I set up the program so far to at program restart read characters from the GPS and send them to our pin33 serial debug port. This works so I added the code, examples in the SX12XX library, to read the GPS and wait until it had a fix. The location data was then read and saved and the program carried on taking pictures, saving them to SD and then transmitting the HAB position payload via LoRa®.
It would be important to be able to read the battery voltage, and surprise surprise this is possible by putting a resistor divider on pin 14 that is high enough not to interfere with the use of the SPI interface. The battery voltage is read just after restart before the camera, SD card and LoRa® device are used.
The tracker appeared to be working, but I soon realised it only does so the first time from power up of the SD card. The initialisation and use of the SD card works, but appears to leave the card outputting a high on pin 12 (Data2 pin on SD) and this was being used to read DIO0 from the LoRa® device. With pin 12 high the LoRa® software thinks the device has finished transmitting so the software moves on and the LoRa® transmission is terminated. Fortunately, the TX_Done interrupt from the LoRa® device can be read via a register read so its not strictly necessary to read DIO0 at all. A routine was added to the SX12XX library to cope with this situation and the tracker was fully working. Maybe there is a way of reconfiguring the SD card to turn off that high on Data2, then DIO0 could be read as normal.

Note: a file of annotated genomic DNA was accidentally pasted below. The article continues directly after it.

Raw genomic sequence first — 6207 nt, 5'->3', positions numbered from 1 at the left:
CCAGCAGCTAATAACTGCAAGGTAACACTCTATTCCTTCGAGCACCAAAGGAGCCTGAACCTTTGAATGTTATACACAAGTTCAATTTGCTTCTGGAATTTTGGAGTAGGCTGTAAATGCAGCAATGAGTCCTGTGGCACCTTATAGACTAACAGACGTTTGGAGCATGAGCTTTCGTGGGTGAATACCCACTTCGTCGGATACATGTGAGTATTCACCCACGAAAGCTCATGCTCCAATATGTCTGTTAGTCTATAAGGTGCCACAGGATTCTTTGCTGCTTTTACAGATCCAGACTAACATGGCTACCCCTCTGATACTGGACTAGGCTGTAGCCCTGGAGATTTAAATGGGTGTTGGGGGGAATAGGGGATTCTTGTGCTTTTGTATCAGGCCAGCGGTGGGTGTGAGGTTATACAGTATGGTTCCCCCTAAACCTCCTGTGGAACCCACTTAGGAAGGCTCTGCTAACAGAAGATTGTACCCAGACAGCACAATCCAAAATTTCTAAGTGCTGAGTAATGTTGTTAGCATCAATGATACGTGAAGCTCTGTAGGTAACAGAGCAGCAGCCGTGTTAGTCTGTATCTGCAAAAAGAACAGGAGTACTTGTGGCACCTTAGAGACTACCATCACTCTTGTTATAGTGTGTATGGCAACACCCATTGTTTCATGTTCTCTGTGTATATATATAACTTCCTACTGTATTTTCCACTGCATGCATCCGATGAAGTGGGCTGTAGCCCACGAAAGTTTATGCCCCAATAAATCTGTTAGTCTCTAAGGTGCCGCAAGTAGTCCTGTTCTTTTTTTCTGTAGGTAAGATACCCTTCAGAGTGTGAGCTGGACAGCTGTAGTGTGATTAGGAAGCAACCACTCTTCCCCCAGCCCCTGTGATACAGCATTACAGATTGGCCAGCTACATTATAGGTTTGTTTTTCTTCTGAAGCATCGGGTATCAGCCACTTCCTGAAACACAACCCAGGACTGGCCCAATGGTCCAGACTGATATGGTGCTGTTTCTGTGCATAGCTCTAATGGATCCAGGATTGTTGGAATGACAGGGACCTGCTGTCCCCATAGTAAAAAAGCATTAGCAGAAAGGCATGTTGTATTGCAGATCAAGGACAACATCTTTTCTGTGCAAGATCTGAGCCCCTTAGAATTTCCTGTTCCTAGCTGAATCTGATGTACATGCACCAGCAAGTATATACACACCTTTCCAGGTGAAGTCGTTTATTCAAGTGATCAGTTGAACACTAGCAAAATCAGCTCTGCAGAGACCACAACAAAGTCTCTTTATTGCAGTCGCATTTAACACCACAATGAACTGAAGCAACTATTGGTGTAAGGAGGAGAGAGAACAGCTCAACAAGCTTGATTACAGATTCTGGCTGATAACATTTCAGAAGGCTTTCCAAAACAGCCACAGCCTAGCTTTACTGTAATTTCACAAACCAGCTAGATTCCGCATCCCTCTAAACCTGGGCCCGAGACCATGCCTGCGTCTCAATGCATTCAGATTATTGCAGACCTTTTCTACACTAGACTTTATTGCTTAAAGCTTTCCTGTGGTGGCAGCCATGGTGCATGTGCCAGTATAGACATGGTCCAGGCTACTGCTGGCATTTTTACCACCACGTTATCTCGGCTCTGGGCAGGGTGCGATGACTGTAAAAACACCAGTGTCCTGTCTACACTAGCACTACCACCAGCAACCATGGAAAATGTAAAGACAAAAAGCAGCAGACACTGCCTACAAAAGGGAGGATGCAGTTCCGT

I had in mind that it would be possible to read out the memory buffer that was the picture, which is saved to SD, and send it in segments as LoRa®, remote file transfers no less. So I moved the LoRa® transmit to after the picture taking and SD card write, and that worked fine. Maybe file transfer will be possible, one for the future.
The ESP32CAM can be used as a basic tracker and picture taker but I thought it ought to be possible to improve it. For instance add an I2C FRAM for storing the variables such as picture number and maybe last know GPS position, rather than using the EEPROM emulation that uses the relatively low endurance (number of write cycles) of the Flash. Maybe also add a BME280 or TC74 sensor and an IO expander to provide more IO pins. These ideas have been prototyped on the ESP32CAM and do appear to work, a subject of a future blog post perhaps.